Number of driving licence penalty points issued in the UK falls 27%
The number of penalty points issued to UK drivers in 2017 fell 27% on 2016 numbers according to DVLA figures
The number of penalty points issued to motorists fell by 27 per cent last year compared to 2016, according to data released by the Driver and Vehicle Licensing Agency (DVLA).
Official records, released to breakdown company 24/7 Vehicle Rescue following a Freedom of Information request, show drivers accrued 928,855 penalty points in 2017 compared to 1,266,857 in 2016. Figures from 2015 and 2014 were said to be similar to the 2016 level.
While reasons behind the decrease in points are unclear, harsher penalties for offences, like using a mobile phone when driving, are believed to have resulted in fewer penalties being issued. Motoring experts have previously stated, however, that a reduction in the number of traffic officers on the road was also causing fewer tickets to be handed out.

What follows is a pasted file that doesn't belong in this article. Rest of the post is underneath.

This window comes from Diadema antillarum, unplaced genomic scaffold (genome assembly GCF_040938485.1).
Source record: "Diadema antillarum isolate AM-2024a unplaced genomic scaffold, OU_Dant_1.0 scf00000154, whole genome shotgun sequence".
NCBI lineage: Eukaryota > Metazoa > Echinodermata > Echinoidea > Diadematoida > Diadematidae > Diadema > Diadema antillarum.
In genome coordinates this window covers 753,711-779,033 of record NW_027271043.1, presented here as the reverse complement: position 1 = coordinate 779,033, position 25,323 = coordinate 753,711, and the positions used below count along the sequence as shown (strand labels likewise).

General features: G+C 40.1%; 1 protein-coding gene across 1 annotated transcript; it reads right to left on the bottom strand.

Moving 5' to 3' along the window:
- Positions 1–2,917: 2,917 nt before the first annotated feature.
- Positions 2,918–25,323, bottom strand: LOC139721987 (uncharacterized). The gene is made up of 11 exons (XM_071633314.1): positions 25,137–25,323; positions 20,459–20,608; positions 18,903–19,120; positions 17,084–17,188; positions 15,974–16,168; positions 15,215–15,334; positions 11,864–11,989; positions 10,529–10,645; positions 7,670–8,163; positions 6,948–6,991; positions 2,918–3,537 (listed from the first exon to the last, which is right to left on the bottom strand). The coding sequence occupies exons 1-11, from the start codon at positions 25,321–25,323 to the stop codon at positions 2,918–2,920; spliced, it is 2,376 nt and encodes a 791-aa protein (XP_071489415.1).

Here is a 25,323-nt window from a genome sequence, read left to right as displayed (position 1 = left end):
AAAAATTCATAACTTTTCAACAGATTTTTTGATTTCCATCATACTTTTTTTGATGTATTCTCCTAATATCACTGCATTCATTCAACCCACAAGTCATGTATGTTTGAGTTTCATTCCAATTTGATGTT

The penalty for using a mobile phone behind the wheel doubled in March last year, meaning instead of facing three points and a £100 fine, drivers are now handed six points and a £200 ticket if caught.
Those stiffer penalties, combined with the growing trend for mobiles to be used as sat-navs, have caused confusion among some motorists. Laws dictating to what extent a phone can and cannot be used for route guidance remain somewhat complex.
A separate Freedom of Information request from 24/7 Vehicle Rescue previously found drivers were far more likely to be issued with points and fines, rather than just fines alone, than they once were. 2,244,000 double penalties were issued in 2016, compared to 1,858,000 in 2011.
Now read about the police chief who thinks points and a fine should apply when breaking the speed limit by 1mph…